It’s really harder to tell what you’re getting when you hire a boy than when you hire a man. I found that out for keeps a few years ago, when I took on the Angel Child. He was the son of rich parents, who weren’t quite rich enough to buy chips and sit in the game of the no-limit millionaires. So they went in for what they called the simple life. I want to say right here that I’m a great believer in the simple life, but some people are so blamed simple about it that they’re idiotic. The world is full of rich people who talk about leading the simple life when they mean the stingy life. They are the kind that are always giving poorer people a chance to chip in an even share with them toward defraying the expenses of the charities and the entertainments which they get up. They call it “affording those in humbler walks an opportunity to keep up their self-respect,” but what they really mean is that it helps them to keep down their own expenses.
The Angel Child’s mother was one of these women who talk to people that aren’t quite so rich as she in the tone of one who’s commending a worthy charity; but who hangs on the words of a richer woman like a dog that hopes a piece of meat is going to be thrown at it, and yet isn’t quite sure that it won’t get a kick instead. As a side-line, she made a specialty of trying to uplift the masses, and her husband furnished the raw material for the uplifting, as he paid his men less and worked ’em harder than any one else in Chicago.
Well, one day this woman came into my office, bringing her only son with her. He was a solemn little cuss, but I didn’t get much chance to size him up, because his ma started right in to explain how he’d been raised—no whipping, no—but I cut it short there, and asked her to get down to brass tacks, as I was very busy trying to see that 70,000,000 people were supplied with their daily pork. So she explained that she wanted me to give the Angel Child a job in my office during his summer vacation, so that he could see how the other half lived, and at the same time begin to learn self-reliance.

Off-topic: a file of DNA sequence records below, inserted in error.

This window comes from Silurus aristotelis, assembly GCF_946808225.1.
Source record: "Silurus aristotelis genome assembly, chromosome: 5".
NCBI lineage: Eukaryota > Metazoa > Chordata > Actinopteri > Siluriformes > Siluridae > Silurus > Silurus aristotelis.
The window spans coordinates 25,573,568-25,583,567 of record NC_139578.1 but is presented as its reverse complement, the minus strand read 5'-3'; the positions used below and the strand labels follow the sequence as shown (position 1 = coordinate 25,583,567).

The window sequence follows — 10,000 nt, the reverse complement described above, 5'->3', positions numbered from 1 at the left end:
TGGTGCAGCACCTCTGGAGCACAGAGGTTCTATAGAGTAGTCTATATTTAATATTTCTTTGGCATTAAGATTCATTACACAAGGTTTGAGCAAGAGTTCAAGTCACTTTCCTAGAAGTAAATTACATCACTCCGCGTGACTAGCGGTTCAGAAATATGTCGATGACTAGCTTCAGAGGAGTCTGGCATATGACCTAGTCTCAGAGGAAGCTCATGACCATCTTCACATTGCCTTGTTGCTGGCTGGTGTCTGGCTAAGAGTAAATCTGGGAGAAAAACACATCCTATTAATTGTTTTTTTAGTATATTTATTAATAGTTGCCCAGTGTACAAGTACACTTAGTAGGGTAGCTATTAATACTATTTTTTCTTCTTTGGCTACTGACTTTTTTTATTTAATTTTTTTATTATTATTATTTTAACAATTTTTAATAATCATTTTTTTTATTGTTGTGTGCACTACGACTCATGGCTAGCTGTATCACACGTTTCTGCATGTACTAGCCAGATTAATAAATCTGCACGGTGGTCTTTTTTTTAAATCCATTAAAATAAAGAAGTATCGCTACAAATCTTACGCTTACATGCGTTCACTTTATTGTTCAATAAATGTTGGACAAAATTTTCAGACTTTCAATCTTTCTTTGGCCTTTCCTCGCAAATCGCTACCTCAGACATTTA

I was just about to refuse, when it occurred to me that if he had never really had a first-class whipping it was a pity not to put him in the way of getting one. So I took him by the hand and led him to headquarters for whippings, the bench in the shipping department, where a pretty scrappy lot of boys were employed to run errands, and told the boss to take him on.
I wasn’t out of hearing before one kid said, “I choose him,” and another, whom they called the Breakfast-Food Baby, because he was so strong, answered, “Naw; I seen him first.”
I dismissed the matter from my mind then, but a few days later, when I was walking through the shipping department, it occurred to me that I might as well view the remains of the Angel Child, if they hadn’t been removed to his late residence. I found him sitting in the middle of the bench, looking a little sad and lonesome, but all there. The other boys seemed to be giving him plenty of room, and the Breakfast-Food Baby, with both eyes blacked, had edged along to the end of the bench. I beckoned to the Angel Child to follow me to my private office.